Teaching People Through History
History instructor James S. Harrison is based at Portland Community College's Cascade Campus.Considered as an expert in African-American history and issues, Prof. Harrison is well-respected for pioneering a number of ongoing social science courses in the PCC system. Before coming to PCC, he taught social sciences at three Portland Public Schools for 18 years and even served as the principal of a Catholic grade school. In his own words, he talks about his passion for teaching.
I think that I have one of the best jobs in the world because every day I get to do everyday something that I like. It’s hard work but it’s enjoyable to take part in engaging the minds of students and seeing them wrestle with new concepts.
One of the most joyful things about teaching history is helping students see that history is not just about memorizing dates. History is about looking at the lives of people whose decisions continue to affect us. Historiography is important in putting those decisions into their historical context. Students get to know that people who lived in a different time s lived by different values.
Every single year, there are students in my class who have had history before. In some case they think it’s an OK subject, but in a lot of cases, it’s something they have to do. It’s gratifying , at the end of the term, to have students come up and say “I never really liked history before, but now I see it differently.”
Telling stories is an important part of my teaching approach. I throw out scenarios that students discuss, and I try to get everyone involved in the learning process. Every one of us has a bit of wisdom – we can all learn from each other.
I have pioneered a number of courses here at PCC. We’re proud of the fact that PCC is the only college in the country that offers a coordinated sequence of courses on African culture: art, history and literature. I initiated a Mexican history class that is offered regularly. Our goal is to expand our students’ experience in the human condition. We’re all different, and in this 21 st century, we’ve got to live together. The best way to do that is to learn from and about each other.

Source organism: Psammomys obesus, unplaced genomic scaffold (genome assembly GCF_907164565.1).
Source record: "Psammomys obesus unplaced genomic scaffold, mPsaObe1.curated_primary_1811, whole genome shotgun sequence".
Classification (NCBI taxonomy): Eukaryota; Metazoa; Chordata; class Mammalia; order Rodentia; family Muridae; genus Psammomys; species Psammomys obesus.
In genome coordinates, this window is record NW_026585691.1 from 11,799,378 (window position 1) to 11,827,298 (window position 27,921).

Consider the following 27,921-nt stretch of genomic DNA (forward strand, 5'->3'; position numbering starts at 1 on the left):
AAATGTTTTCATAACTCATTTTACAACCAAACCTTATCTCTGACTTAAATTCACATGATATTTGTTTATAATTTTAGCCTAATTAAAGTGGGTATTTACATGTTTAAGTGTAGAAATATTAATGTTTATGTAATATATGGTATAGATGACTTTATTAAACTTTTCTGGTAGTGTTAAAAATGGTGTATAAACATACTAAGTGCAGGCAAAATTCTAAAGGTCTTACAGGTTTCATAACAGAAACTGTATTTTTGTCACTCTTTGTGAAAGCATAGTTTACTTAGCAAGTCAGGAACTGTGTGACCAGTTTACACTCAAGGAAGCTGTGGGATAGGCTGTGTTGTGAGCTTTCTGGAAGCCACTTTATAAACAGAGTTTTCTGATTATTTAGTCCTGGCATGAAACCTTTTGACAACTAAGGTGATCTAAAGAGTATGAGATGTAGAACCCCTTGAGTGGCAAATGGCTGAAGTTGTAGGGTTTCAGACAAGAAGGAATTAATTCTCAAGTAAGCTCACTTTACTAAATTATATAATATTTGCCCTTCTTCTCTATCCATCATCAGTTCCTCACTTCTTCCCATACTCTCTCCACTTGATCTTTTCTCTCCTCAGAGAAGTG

This year, we I started another class on “Race and Racism.” This was the first time that I started a class that began with a completely full enrollment.
There was tremendous enthusiasm from the students. They have told that they’ve come away with a different understanding of race. When asked how old racism is, many students reply “as long as humans have existed.” The shocking thing for many students is learning that racism has only existed for only about 200 years, since the concept of race was established to classify and rank people. A lot of students tell me that once they found that racism began at a certain time, it gave them the hope that racism can end. It’s not something that is part of the human condition.
We also examined the idea of a colorblind society. Most people react to racism by claiming that they do not see color. But being colorblind is also being racist. Because it basically “pretends” that there has absolutely been no difference in treatment. You’ve got to recognize and acknowledge past mistreatment in order to correct. Students also learn about standing up against racism. Many are already doing that in their own way, but now they have more of a context that gives them the confidence to address issues that arise.
I challenge this notion that with the election of President Barack Obama, we now live in a post-racial world. I was a supporter of Barack Obama – I supported him because I thought he was the best candidate. I thought that the programs he enunciated where ones I could enthusiastically follow. We’re definitely at a better place than we were when I was growing up in the 50s. It’s a wonderful accomplishment, and it’s an indicator that we’re moving toward a post-racial society, and perhaps a lot faster than people have thought.
But to say that his election means that America is “post-racial” is completely misguided. We are still in a very racialized society. The fact that you have one person of color who rises to success indicates that more and more people are making decisions based on qualifications, rather than color. But it doesn’t mean that in day-to-day life, people are experiencing wide-scale changes.